}
	});
}

So, we’re ready to send requests to our API using IE8+ and all modern browsers, right? Not… quite.

HTTP-HTTPS

So, by now if you’ve done any development, you should be aware of what mixed content warnings are and why you shouldn’t mix http with https content.

XDomainRequest will not let you make a request from HTTPS to HTTP, which makes sense. It doesn’t make sense to go from secure to not secure. However, it also doesn’t let you go from HTTP to HTTPS, which personally to me doesn’t make sense. We’re protecting the user from sending a request to a source that is MORE secure than the site we are on?

Iframe Gateway

The workaround for this problem is complicated. To make it work you need to be able to set up an HTTPS folder on your web server (easy in some cases, not so much in others). In this example, we’ll be using a variable called GatewayURL that points to https://www.yourdomain.com/secure/gateway.html. Note the HTTPS at the beginning.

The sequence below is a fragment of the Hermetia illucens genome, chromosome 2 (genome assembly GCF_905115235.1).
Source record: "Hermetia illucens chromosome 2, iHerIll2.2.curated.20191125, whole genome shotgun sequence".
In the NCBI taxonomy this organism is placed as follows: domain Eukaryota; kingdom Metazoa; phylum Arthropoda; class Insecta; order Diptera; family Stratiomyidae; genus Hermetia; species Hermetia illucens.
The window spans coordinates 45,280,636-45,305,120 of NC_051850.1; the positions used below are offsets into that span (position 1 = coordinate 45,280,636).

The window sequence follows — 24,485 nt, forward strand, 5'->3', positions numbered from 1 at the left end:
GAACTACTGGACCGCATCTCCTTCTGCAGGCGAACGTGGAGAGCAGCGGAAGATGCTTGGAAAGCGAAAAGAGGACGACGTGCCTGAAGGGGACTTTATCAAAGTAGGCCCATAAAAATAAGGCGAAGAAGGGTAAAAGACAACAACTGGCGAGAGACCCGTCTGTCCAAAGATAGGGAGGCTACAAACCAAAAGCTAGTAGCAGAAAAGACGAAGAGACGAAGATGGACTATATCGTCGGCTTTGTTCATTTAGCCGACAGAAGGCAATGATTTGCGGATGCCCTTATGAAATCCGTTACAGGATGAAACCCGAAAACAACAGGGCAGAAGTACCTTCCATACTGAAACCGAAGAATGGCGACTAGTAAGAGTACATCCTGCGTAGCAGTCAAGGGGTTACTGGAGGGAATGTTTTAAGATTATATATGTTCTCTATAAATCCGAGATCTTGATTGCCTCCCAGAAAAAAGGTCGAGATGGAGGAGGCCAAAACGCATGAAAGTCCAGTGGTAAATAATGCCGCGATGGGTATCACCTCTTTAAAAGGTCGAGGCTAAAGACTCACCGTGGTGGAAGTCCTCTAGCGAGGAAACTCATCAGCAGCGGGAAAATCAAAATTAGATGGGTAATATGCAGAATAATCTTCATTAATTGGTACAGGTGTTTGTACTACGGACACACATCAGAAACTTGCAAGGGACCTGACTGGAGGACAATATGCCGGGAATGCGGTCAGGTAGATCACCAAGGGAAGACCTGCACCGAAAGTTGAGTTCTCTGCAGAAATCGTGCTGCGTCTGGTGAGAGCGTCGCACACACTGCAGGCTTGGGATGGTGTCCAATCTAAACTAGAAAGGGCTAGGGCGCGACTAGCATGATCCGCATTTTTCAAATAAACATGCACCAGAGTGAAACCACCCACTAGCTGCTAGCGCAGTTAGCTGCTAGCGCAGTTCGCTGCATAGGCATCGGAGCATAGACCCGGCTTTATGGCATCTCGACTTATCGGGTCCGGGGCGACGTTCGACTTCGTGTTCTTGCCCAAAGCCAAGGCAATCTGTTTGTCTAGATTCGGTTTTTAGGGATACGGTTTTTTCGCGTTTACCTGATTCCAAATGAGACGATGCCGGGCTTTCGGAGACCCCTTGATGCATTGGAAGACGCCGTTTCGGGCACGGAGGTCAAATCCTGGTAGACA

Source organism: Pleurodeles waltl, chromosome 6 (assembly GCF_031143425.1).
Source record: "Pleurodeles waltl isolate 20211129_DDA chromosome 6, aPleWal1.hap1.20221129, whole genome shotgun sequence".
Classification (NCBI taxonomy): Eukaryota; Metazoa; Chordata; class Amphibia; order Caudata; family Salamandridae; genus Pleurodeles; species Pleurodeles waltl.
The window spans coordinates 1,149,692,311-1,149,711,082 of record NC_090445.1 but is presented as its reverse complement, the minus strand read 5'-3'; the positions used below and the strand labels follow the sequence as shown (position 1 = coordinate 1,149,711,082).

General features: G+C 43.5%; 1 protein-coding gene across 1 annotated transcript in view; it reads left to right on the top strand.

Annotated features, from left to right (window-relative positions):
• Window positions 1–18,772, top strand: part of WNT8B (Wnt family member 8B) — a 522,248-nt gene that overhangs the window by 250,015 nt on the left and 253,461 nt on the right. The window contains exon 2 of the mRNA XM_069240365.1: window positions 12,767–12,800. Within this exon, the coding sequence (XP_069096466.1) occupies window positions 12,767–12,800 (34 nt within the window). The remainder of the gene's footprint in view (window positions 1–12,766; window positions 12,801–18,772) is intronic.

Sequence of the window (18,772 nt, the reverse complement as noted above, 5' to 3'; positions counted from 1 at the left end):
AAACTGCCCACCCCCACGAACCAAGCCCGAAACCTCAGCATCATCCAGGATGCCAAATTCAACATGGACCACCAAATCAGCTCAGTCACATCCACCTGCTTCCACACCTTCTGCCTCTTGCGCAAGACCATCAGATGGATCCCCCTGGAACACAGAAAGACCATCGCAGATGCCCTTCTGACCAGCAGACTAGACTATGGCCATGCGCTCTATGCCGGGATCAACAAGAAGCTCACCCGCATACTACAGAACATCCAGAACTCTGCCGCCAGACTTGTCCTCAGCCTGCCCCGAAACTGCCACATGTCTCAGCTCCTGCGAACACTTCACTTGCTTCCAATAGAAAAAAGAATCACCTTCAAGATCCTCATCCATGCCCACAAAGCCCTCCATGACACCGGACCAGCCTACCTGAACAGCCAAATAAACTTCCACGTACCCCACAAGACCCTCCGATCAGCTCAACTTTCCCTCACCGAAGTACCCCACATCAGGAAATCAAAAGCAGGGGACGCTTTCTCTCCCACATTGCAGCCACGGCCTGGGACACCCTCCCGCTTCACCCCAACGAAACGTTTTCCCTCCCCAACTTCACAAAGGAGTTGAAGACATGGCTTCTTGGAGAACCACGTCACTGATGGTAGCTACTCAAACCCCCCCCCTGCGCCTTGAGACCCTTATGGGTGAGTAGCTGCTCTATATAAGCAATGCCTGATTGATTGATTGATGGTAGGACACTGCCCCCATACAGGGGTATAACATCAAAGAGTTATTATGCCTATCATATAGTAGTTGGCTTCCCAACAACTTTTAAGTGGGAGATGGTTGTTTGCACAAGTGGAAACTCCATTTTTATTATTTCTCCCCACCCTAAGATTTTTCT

So, the basic idea here is we’re sitting on an HTTP page. We want to go to an HTTPS API. To do this, we need a middle man. The idea here is to inject a hidden iframe into the body to the GatewayURL, send the request to it, and wait for the response. The iframe will forward the request to the API and let us know when it gets a response. The trick here is that since the iframe is HTTPS, it is communicating HTTPS to HTTPS for us.

So. for the IE portion of our code, we need to check the protocol of our current document.

var protocol = location.protocol;
if(protocol == "http:"){
	//iframe code
} else {
	var xdr = new XDomainRequest();
	xdr.open("get", url);
	xdr.onprogress = function () { };
	xdr.ontimeout = function () { };
	xdr.onerror = function () { };